When solving problems our most effective tool is not our technical brilliance, it is our ability to create and sustain relationships. If a technical solution requires any element of human collaboration to make it work or to keep it working, then everything must start from a consideration of the relationships between the humans involved.
David Kelley in his TED talk on creativity tells the story of Doug Dietz a designer of medical imaging equipment or MRI and CT machines. He begins by explaining that Doug is a highly sought after designer and that his equipment has helped saved many lives. However Doug was devastated one day when visiting one of his machines to find a young family whose little girl was terrified and crying because she was about to be scanned.
Watch the talk here
Doug was shocked to discover that around 80% of kids being scanned in MRIs required sedation, making it a more expensive, more time consuming and, perhaps more importantly, a much riskier procedure. As David tells it ‘…Doug had previously been proud of his work but was hurt to think of kids being hurt.’ As Doug himself says, seeing the frightened child he felt ‘… kind of a failure.’
There was nothing technically wrong with the MRIs – they worked brilliantly – they were just very frightening to the children. Using the Satisfaction Triangle we could say the what was perfect; however as we know two thirds of an answer lies not in the what but in considering the procedural and emotional needs of those we are dealing with.
As David explains Doug was both a smart and a compassionate person. Using his empathy for the children he was able to change, not the machines, but the children’s experience of them. Doug created scan rooms that are adventures. He used paint, scents, lights and trained the technicians using techniques borrowed from children’s museums. One room became the ocean and the scanner a submarine, in another the scanner was a tent in a camping adventure. He painted up one MRI to look like a pirate ship and the technicians explained that the noise from the machines was the pirates looking for them so it they had to keep still and quiet.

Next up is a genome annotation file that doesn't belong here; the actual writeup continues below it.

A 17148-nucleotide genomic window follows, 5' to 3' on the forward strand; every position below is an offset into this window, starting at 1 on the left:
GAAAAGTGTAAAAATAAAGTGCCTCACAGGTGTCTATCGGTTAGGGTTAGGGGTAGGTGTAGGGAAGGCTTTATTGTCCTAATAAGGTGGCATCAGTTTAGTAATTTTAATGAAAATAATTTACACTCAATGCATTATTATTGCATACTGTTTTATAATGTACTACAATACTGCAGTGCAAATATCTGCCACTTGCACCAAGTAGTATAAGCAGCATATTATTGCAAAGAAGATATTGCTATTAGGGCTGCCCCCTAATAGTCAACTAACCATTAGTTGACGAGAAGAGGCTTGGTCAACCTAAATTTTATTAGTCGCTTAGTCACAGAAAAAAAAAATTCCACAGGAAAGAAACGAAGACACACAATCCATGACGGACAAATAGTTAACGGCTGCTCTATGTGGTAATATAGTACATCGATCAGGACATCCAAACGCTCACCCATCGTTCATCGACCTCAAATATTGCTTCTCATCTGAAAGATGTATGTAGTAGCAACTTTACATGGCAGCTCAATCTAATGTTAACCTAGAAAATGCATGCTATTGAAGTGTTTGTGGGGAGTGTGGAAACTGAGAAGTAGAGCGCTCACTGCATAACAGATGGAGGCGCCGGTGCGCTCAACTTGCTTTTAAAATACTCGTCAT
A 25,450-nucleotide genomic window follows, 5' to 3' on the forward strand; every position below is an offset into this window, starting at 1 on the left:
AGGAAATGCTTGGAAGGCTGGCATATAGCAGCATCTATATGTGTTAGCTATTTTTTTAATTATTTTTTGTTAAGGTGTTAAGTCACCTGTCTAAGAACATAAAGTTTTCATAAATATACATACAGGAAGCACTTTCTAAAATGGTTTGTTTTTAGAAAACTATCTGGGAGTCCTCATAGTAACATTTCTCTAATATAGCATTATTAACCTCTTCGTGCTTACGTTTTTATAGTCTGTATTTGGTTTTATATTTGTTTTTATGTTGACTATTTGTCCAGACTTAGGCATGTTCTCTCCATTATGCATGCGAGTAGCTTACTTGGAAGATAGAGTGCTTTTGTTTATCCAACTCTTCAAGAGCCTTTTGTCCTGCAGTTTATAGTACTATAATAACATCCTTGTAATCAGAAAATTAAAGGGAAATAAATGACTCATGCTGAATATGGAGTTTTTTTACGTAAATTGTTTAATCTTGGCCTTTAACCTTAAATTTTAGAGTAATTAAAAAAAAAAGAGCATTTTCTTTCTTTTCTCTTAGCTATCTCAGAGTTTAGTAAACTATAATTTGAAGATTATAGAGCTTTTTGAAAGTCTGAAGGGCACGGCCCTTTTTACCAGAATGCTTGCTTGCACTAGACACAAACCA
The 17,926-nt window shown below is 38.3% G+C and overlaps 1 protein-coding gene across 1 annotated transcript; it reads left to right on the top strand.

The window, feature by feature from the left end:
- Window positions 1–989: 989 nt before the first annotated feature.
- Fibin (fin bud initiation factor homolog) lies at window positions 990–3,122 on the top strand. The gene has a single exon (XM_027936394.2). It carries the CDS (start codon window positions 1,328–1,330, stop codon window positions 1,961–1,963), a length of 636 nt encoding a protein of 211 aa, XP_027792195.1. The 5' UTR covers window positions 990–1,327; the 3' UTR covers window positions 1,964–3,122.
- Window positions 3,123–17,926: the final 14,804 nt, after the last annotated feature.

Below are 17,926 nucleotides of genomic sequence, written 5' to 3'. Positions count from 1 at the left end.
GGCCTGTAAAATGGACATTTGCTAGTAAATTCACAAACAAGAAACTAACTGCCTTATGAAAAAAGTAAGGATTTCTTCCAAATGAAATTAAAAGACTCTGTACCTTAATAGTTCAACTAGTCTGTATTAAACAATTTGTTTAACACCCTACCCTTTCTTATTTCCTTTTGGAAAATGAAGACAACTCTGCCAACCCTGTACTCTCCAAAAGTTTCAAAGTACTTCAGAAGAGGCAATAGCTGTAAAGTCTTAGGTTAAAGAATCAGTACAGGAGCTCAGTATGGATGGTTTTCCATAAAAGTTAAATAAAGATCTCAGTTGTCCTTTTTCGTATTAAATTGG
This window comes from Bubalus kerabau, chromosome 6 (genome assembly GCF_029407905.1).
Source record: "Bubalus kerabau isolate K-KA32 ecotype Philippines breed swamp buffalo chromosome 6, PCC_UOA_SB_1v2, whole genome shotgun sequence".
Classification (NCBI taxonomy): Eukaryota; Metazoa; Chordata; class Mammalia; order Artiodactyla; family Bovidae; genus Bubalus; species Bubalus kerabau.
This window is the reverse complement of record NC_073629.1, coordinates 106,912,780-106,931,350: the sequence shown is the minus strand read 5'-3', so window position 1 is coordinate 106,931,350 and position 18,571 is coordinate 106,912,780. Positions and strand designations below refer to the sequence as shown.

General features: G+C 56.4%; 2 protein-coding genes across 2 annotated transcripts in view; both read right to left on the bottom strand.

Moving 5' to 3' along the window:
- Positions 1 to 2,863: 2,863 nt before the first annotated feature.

These simple but powerful changes based on empathy for the children’s experience, or consideration of their emotional needs, led to the sedation rate dropping from 80% to 10% – saving hospitals time and money and making procedures much, much safer for the children. But as David explains Doug knew he had it right when he visited one of his machines and heard a very happy and excited little girl saying ‘Mommy can we come back tomorrow?’
We can find it hard to take other people’s emotional needs seriously. We have been taught to believe in facts and answers. But, as the Satisfaction Triangle highlights, facts and answers are substantive in nature and only one third of the equation. Taking seriously people’s emotional needs opens up new ways of seeing and understanding problems and this offers new ways of solving them. When we take these needs, and particularly the emotional and procedural needs, of others seriously we are creating a relationship between us.
There is no doubt Doug Dietz is a brilliant designer but his true brilliance came when he moved beyond his technical expertise and developed the wisdom to listen to and act with empathy for the emotional needs of children. He was definitely travelling with a triangle.